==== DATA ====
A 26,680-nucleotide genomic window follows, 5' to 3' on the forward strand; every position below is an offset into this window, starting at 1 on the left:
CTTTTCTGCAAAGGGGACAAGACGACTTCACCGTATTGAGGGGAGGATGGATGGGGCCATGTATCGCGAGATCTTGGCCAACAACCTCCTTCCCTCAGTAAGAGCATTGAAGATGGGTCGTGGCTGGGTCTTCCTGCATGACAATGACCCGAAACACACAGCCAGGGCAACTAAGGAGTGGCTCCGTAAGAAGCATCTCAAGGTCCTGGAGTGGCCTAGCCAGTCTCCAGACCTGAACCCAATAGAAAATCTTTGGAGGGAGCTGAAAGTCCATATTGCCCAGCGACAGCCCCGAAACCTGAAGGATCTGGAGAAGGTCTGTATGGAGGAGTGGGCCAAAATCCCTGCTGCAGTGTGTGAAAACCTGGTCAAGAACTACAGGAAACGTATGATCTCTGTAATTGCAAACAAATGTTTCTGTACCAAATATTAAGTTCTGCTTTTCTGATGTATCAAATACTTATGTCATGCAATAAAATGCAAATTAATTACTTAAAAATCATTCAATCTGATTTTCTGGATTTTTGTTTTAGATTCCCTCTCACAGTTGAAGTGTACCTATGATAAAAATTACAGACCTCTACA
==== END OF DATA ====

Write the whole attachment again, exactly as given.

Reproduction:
A 26,680-nucleotide genomic window follows, 5' to 3' on the forward strand; every position below is an offset into this window, starting at 1 on the left:
CTTTTCTGCAAAGGGGACAAGACGACTTCACCGTATTGAGGGGAGGATGGATGGGGCCATGTATCGCGAGATCTTGGCCAACAACCTCCTTCCCTCAGTAAGAGCATTGAAGATGGGTCGTGGCTGGGTCTTCCTGCATGACAATGACCCGAAACACACAGCCAGGGCAACTAAGGAGTGGCTCCGTAAGAAGCATCTCAAGGTCCTGGAGTGGCCTAGCCAGTCTCCAGACCTGAACCCAATAGAAAATCTTTGGAGGGAGCTGAAAGTCCATATTGCCCAGCGACAGCCCCGAAACCTGAAGGATCTGGAGAAGGTCTGTATGGAGGAGTGGGCCAAAATCCCTGCTGCAGTGTGTGAAAACCTGGTCAAGAACTACAGGAAACGTATGATCTCTGTAATTGCAAACAAATGTTTCTGTACCAAATATTAAGTTCTGCTTTTCTGATGTATCAAATACTTATGTCATGCAATAAAATGCAAATTAATTACTTAAAAATCATTCAATCTGATTTTCTGGATTTTTGTTTTAGATTCCCTCTCACAGTTGAAGTGTACCTATGATAAAAATTACAGACCTCTACA